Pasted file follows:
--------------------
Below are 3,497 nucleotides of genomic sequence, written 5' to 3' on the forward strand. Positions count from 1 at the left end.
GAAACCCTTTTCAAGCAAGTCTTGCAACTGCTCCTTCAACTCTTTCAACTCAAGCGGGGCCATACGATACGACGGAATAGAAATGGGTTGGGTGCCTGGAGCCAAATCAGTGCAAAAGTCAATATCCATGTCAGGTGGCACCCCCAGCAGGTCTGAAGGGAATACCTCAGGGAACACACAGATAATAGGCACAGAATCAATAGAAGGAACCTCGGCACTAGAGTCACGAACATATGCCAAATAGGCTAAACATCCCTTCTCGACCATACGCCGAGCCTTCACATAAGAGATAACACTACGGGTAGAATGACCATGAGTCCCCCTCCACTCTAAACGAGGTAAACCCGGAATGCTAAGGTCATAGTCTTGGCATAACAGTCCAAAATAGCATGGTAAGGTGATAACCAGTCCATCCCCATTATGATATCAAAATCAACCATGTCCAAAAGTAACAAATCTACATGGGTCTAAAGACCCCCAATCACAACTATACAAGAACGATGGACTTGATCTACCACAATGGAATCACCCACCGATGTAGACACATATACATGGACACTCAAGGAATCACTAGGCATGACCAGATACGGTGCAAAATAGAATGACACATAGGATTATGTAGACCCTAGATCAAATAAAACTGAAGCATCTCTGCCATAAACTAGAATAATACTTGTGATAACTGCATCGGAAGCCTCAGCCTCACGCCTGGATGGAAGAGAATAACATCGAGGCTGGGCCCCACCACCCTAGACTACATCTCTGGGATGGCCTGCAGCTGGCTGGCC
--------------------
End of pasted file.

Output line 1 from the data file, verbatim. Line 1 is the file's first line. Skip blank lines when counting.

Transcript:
Below are 3,497 nucleotides of genomic sequence, written 5' to 3' on the forward strand. Positions count from 1 at the left end.